Conductive component after cochlearvimplantation in patients with residual hearing conservation

Richard A. Chole, Timothy E. Hullar, Lisa G. Potts

Research output: Contribution to journalArticlepeer-review

30 Scopus citations


Purpose: Changes in auditory thresholds following cochlear  mplantation are generally assumed to be due to damage to neural elements. Theoretical studies have suggested that placement of a cochlear implant can cause a conductive hearing loss. Identification of a conductive component following cochlear implantation could guide improvements in surgical techniques or device designs. The purpose of this study is to characterize new-onset conductive hearing losses after cochlear implantation.

Method: In a prospective study, air- and bone-conduction audiometric testing were completed on cochlear implant recipients. An air–bone gap equal to or greater than 15 dB HL at 2 frequencies determined the presence of a conductive component.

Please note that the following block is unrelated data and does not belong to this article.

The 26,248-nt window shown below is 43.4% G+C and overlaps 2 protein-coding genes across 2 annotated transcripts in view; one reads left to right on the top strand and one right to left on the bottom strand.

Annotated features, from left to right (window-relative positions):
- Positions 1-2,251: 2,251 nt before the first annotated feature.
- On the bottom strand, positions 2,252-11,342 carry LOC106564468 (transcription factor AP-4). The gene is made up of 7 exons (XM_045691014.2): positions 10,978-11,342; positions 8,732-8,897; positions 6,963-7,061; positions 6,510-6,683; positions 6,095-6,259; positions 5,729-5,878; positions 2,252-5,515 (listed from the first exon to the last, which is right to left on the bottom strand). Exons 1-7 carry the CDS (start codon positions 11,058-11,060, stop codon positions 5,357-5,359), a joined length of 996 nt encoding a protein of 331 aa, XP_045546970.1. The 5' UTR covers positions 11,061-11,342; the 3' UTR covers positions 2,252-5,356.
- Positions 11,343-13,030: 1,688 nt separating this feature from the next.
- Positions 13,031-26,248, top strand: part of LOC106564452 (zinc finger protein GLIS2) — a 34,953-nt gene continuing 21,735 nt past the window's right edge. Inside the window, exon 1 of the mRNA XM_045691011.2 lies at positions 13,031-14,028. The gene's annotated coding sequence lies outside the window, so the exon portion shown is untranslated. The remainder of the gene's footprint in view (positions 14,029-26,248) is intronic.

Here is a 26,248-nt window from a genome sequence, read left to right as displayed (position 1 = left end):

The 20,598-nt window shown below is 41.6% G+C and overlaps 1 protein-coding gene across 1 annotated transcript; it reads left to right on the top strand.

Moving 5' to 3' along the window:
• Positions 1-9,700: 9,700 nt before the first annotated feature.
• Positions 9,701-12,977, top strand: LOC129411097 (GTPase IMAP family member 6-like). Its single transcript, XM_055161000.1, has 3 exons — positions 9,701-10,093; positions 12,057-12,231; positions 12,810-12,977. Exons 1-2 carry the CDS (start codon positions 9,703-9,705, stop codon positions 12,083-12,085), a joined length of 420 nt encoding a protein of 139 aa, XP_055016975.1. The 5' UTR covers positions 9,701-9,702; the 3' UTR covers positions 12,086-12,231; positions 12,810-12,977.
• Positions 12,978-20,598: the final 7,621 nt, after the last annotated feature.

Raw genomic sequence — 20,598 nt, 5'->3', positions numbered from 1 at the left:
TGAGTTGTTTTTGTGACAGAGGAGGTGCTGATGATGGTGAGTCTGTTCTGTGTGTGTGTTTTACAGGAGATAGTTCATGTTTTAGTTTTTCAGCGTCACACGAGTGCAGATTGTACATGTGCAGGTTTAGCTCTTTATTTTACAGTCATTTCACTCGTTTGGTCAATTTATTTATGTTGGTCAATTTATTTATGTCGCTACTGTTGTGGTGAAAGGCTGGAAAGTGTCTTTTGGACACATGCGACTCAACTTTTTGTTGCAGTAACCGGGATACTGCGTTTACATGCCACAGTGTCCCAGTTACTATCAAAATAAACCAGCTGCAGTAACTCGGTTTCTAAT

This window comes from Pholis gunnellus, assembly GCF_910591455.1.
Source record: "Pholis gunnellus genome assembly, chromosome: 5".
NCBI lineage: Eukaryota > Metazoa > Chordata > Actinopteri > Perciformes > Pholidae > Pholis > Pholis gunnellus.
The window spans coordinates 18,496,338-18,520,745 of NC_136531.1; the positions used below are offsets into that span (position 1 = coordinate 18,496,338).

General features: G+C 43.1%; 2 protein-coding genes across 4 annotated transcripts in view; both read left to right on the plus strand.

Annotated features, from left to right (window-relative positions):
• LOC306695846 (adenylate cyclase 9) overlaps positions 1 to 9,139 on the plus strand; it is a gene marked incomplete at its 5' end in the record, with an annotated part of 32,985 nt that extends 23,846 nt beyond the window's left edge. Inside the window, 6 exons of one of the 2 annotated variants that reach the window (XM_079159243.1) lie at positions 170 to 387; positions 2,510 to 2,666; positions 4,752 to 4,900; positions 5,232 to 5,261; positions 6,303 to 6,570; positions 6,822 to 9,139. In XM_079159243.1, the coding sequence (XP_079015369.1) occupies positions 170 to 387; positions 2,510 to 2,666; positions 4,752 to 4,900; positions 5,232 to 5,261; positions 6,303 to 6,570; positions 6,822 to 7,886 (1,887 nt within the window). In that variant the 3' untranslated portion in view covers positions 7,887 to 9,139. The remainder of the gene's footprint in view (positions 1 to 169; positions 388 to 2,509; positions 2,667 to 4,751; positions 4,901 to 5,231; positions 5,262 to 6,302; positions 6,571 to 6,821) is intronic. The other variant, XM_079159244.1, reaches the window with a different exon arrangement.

Results: Of the 32 patients with preoperative boneconduction hearing, 4 patients had a new-onset conductive component resulting in a mixed hearing loss, with air-conduction thresholds ranging from moderate to profound and an average air–bone gap of 30 dB HL. One had been implanted through the round window, 2 had an extended round window, and 1 had a separate cochleostomy.

Conclusions: Loss of residual hearing following cochlear implantation may be due in part to a conductive component. Identifying the mechanism for this conductive component may help minimize hearing loss. Postoperative hearing evaluation should measure both air- and bone-conduction thresholds.

Original languageEnglish (US)
Pages (from-to)359-364
Number of pages6
JournalAmerican journal of audiology
Issue number4
StatePublished - Dec 1 2014
Externally publishedYes

ASJC Scopus subject areas

  • Speech and Hearing


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